BAGHDAD - Parliament on Sunday suspended legal immunity for secular Sunni lawmaker Mithal Alusi, opening him up to possible felony charges for traveling to Israel last week to participate in an international counterterrorism conference.

"Are you holding me accountable for not hiding secrets? For being honest? For not walking behind the curtains?" he demanded of his colleagues Sunday. "It is better than visiting in secret."

Alusi is the only Iraqi politician in recent years to publicly visit Israel, a country declared an enemy of state by Iraqi law, and he used the occasion last week to accuse Iran of sponsoring terrorism and interfering in Iraqi affairs. At the end of his appearance, he called for relations with Israel and other nations to fight terrorism.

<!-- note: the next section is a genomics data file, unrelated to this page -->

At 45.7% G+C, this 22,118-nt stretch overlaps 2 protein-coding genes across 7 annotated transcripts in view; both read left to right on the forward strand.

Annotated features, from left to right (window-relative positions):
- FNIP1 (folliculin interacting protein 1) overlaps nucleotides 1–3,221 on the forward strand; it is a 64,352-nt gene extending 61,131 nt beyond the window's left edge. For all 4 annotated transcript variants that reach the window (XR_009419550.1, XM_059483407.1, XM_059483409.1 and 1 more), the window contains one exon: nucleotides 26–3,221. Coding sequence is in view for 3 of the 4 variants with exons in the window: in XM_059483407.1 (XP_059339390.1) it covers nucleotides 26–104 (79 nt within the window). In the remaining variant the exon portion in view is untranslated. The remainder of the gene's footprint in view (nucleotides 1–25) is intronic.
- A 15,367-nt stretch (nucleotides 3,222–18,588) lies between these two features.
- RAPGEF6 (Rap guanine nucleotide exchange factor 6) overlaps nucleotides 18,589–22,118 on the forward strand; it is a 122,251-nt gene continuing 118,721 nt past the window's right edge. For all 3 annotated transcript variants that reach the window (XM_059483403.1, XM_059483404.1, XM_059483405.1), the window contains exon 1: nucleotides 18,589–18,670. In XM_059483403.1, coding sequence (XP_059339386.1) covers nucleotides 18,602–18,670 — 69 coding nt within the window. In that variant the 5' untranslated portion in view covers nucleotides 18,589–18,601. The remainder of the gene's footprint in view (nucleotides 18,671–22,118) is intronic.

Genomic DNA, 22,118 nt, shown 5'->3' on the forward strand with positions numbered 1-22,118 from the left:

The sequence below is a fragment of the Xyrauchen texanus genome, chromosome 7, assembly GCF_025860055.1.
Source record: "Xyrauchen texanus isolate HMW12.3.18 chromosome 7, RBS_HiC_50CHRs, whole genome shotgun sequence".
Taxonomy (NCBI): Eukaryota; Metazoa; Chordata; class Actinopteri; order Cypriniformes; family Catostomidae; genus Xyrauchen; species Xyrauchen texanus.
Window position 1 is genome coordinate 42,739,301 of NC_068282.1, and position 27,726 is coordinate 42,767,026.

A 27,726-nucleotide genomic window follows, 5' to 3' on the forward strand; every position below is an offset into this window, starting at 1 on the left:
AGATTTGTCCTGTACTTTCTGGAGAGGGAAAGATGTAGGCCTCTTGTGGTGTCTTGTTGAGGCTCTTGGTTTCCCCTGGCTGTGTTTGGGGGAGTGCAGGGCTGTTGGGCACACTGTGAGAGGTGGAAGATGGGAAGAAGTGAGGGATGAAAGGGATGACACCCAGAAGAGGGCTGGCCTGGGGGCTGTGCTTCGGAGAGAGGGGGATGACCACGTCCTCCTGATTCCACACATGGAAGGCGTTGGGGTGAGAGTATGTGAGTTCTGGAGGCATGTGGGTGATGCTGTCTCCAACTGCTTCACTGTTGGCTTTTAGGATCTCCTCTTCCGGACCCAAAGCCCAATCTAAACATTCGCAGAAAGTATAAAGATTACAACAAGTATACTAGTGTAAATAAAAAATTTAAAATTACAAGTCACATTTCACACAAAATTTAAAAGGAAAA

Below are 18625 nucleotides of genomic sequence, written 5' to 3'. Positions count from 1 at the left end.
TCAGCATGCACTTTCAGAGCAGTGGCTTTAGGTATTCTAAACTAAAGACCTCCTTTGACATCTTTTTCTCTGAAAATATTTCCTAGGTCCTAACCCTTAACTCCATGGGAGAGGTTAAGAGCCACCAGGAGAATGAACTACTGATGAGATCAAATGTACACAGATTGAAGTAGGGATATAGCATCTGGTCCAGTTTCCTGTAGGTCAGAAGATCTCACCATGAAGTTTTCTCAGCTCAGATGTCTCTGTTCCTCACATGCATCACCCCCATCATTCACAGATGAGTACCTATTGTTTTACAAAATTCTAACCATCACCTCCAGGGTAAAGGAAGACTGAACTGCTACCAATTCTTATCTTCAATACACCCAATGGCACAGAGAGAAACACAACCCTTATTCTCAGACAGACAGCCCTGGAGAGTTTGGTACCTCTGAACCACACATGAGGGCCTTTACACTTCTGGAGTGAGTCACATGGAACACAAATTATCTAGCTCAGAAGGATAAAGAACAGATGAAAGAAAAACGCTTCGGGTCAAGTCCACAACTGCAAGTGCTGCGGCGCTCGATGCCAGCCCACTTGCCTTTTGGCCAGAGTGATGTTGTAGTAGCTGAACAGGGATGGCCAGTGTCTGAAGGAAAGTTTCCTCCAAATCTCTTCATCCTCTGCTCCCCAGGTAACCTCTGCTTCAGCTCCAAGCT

"Partnership between Iraq, Israel, Jordan, Kuwait, Turkey and the U.S. will ensure that we have the correct information and can respond fast," the Jerusalem Post quoted him as saying.

Alusi is a maverick figure in Iraqi politics and a staunch nationalist who advocates American-style democracy and continued cooperation with the U.S. military to limit Iranian influence in the region. A former expatriate, in 2002 he briefly seized Iraq's embassy in Berlin. German commandos stormed the building, and he spent 13 months in prison.

His first visit to Israel, in 2004, got him booted from Ahmed Chalabi's Iraqi National Congress; he ran as an independent and won a seat in parliament anyway. Two of his sons were killed in 2005 in an apparent attempt on his life.

Ali al-Adeeb of Prime Minister Nouri al-Maliki's Dawa Party opened Sunday's session by suggesting Alusi's recent comments might be "part of an undisclosed plan to subdue our proud society to gradually accept what it rejects by principle." Ayad al-Samarrai, of the Iraqi Islamic Party, called Alusi's visit a betrayal of his oath of office because "the Zionist entity is described as an enemy of the state of Iraq in Iraqi law."